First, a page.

The first section gives space to the ever present, fifteen strong cast of BAME actors, fully embodying their emotionally penetrating monologues, duologues and trialogues, which span the Atlantic Ocean. Elders and youngsters deliver blows to each other on exactly what change means and how to make a lasting impact. Conversations repeat and morph through different characters and genders, asking the audience to question the power these words have when spoken by different identities. A particular highlight is the zealous, spitting direct address from a highflying student of science and maths (Kayla Meikle) who describes in microscopic detail the malicious use of tear gas on a peaceful protest in the US.
In contrast to the mosaic of voices in the first section, the second part centres on two characters' nonstop battle of ideas. The scale of the argument shrinks, but is no less poignant. The audience become a fly on the wall, observing a vehement debate on the motivations behind US school shootings from a Caucasian psychology professor (played by the only white cast member Demetri Goritsas), characterised as the epitome of a cis-gendered privileged man; his opponent is an indomitable and unrelenting African American student (Lashana Lynch) intent on changing her professor’s inflexible perspective.
The third section is a series of video entries where an American Caucasian cast of actors and non-actors speak directly to camera, plainly stating the savage Jim Crow Laws. The UK doesn’t come away unscathed, with Caucasian UK actors and non-actors neutrally declaring the Jamaican slave codes the British imposed on the island.
The recurring symbol of hands and the power to weld them weaves itself throughout the piece. Arguments from despairing parents with their young sons about how police officers will interpret minute hand gesticulations are repeated, both in a US and UK context. The psychology student mocks her infuriating professor, parroting his hand movements without his knowledge as his lone voice drones incessantly on.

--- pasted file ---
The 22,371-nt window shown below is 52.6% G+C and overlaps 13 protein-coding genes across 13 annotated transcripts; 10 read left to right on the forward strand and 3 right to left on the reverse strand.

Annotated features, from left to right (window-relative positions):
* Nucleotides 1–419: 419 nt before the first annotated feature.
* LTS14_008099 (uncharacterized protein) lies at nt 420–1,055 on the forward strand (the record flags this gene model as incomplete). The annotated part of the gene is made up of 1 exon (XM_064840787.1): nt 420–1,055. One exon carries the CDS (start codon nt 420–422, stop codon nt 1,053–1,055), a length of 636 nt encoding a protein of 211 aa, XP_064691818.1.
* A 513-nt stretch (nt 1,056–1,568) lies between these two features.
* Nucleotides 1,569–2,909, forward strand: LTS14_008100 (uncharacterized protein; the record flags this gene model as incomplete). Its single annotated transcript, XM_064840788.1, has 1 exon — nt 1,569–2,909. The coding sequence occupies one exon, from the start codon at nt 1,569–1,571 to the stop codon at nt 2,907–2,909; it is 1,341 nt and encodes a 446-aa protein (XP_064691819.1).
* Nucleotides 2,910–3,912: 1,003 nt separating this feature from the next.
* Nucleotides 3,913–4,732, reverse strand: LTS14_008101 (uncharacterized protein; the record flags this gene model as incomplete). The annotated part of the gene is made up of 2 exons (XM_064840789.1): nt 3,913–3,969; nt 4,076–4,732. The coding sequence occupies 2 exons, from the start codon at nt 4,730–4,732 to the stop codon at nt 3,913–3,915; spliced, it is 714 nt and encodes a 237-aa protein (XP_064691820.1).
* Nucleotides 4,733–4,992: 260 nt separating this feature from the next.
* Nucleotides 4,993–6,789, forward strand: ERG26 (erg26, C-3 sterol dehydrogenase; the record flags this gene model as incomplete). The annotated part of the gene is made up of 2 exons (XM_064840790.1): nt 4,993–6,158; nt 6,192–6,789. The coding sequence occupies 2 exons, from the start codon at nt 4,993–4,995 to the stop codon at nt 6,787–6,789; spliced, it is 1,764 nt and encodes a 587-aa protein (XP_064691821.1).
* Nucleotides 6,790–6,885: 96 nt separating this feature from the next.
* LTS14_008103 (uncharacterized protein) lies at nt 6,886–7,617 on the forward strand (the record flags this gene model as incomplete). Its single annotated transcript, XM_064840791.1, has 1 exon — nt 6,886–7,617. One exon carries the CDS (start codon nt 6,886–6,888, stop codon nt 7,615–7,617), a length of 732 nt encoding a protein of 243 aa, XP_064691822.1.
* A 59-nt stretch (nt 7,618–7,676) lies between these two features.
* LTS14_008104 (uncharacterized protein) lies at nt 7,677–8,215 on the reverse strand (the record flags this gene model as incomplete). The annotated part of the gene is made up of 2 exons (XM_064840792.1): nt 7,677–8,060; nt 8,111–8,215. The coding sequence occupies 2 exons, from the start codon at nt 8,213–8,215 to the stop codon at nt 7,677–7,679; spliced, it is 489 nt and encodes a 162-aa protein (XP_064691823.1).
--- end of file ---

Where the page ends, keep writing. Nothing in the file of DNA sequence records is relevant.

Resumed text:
While the black characters are intensely aware of the perceived violence projected onto their hands, in the video section the camera focuses on a multitude of white hands, the ever-present suggestion of aggression in their micro-movements enlarged and exposed, returning this allegation.
The final words of the play are given to a fierce young
African American on the verge of violence. ’Give me one reason to not’ ring out
in the auditorium. Given everything we have seen, it is hard not to sympathise
with his reasoning. This is piercing political work, the wounds open and raw,
and tucker green doesn’t let us look away.
|What||Review: ear for eye, Royal Court Theatre|
|Where||Royal Court Theatre, Sloane Square, London, SW1W 8AS | MAP|
|Nearest tube||Sloane Square (underground)|
25 Oct 18 – 24 Nov 18, Monday - Saturday 19:30, Thursday & Saturday matinees 14:30 (from 3 Nov)
|Price||£12 - £49|
|Website||Click here for more information and to book|